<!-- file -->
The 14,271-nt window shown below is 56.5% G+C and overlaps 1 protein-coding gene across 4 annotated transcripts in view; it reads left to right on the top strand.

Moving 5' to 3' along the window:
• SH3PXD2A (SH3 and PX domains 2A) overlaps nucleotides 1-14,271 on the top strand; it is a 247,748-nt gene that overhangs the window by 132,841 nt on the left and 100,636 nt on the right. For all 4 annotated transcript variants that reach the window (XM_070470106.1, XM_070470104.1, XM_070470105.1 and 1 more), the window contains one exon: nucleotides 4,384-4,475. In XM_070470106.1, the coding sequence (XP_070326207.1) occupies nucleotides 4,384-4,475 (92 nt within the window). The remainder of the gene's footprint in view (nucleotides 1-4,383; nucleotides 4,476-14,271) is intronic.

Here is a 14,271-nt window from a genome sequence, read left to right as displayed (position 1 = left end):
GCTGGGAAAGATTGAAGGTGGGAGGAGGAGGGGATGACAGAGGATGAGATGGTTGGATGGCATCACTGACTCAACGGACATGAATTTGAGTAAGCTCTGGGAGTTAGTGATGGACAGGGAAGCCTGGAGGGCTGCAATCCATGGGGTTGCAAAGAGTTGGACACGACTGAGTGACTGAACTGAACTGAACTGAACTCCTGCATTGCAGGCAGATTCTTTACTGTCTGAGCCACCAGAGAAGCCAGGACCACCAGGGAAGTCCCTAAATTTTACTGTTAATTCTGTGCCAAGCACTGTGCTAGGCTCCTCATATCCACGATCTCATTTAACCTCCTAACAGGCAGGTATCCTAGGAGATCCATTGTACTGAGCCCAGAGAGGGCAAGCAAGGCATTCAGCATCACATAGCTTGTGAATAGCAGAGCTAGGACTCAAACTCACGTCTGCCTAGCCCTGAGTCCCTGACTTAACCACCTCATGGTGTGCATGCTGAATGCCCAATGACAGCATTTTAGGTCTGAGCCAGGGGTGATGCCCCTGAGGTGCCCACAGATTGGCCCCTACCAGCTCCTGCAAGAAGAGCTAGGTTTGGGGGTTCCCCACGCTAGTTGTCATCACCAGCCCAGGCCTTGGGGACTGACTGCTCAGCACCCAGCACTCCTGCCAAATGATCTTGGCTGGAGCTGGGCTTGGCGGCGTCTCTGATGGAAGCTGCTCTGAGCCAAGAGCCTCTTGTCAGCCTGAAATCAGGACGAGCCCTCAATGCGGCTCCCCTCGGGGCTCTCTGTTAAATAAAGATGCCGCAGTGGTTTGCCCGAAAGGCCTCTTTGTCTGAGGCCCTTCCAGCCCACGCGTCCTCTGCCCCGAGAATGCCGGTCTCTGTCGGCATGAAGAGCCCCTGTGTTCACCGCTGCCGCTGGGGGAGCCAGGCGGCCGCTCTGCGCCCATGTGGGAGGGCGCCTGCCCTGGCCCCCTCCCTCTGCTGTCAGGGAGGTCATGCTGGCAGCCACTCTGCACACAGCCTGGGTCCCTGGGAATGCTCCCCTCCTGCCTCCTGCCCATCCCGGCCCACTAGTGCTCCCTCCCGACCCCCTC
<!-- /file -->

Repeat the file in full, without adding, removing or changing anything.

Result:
The 14,271-nt window shown below is 56.5% G+C and overlaps 1 protein-coding gene across 4 annotated transcripts in view; it reads left to right on the top strand.

Moving 5' to 3' along the window:
• SH3PXD2A (SH3 and PX domains 2A) overlaps nucleotides 1-14,271 on the top strand; it is a 247,748-nt gene that overhangs the window by 132,841 nt on the left and 100,636 nt on the right. For all 4 annotated transcript variants that reach the window (XM_070470106.1, XM_070470104.1, XM_070470105.1 and 1 more), the window contains one exon: nucleotides 4,384-4,475. In XM_070470106.1, the coding sequence (XP_070326207.1) occupies nucleotides 4,384-4,475 (92 nt within the window). The remainder of the gene's footprint in view (nucleotides 1-4,383; nucleotides 4,476-14,271) is intronic.

Here is a 14,271-nt window from a genome sequence, read left to right as displayed (position 1 = left end):
GCTGGGAAAGATTGAAGGTGGGAGGAGGAGGGGATGACAGAGGATGAGATGGTTGGATGGCATCACTGACTCAACGGACATGAATTTGAGTAAGCTCTGGGAGTTAGTGATGGACAGGGAAGCCTGGAGGGCTGCAATCCATGGGGTTGCAAAGAGTTGGACACGACTGAGTGACTGAACTGAACTGAACTGAACTCCTGCATTGCAGGCAGATTCTTTACTGTCTGAGCCACCAGAGAAGCCAGGACCACCAGGGAAGTCCCTAAATTTTACTGTTAATTCTGTGCCAAGCACTGTGCTAGGCTCCTCATATCCACGATCTCATTTAACCTCCTAACAGGCAGGTATCCTAGGAGATCCATTGTACTGAGCCCAGAGAGGGCAAGCAAGGCATTCAGCATCACATAGCTTGTGAATAGCAGAGCTAGGACTCAAACTCACGTCTGCCTAGCCCTGAGTCCCTGACTTAACCACCTCATGGTGTGCATGCTGAATGCCCAATGACAGCATTTTAGGTCTGAGCCAGGGGTGATGCCCCTGAGGTGCCCACAGATTGGCCCCTACCAGCTCCTGCAAGAAGAGCTAGGTTTGGGGGTTCCCCACGCTAGTTGTCATCACCAGCCCAGGCCTTGGGGACTGACTGCTCAGCACCCAGCACTCCTGCCAAATGATCTTGGCTGGAGCTGGGCTTGGCGGCGTCTCTGATGGAAGCTGCTCTGAGCCAAGAGCCTCTTGTCAGCCTGAAATCAGGACGAGCCCTCAATGCGGCTCCCCTCGGGGCTCTCTGTTAAATAAAGATGCCGCAGTGGTTTGCCCGAAAGGCCTCTTTGTCTGAGGCCCTTCCAGCCCACGCGTCCTCTGCCCCGAGAATGCCGGTCTCTGTCGGCATGAAGAGCCCCTGTGTTCACCGCTGCCGCTGGGGGAGCCAGGCGGCCGCTCTGCGCCCATGTGGGAGGGCGCCTGCCCTGGCCCCCTCCCTCTGCTGTCAGGGAGGTCATGCTGGCAGCCACTCTGCACACAGCCTGGGTCCCTGGGAATGCTCCCCTCCTGCCTCCTGCCCATCCCGGCCCACTAGTGCTCCCTCCCGACCCCCTC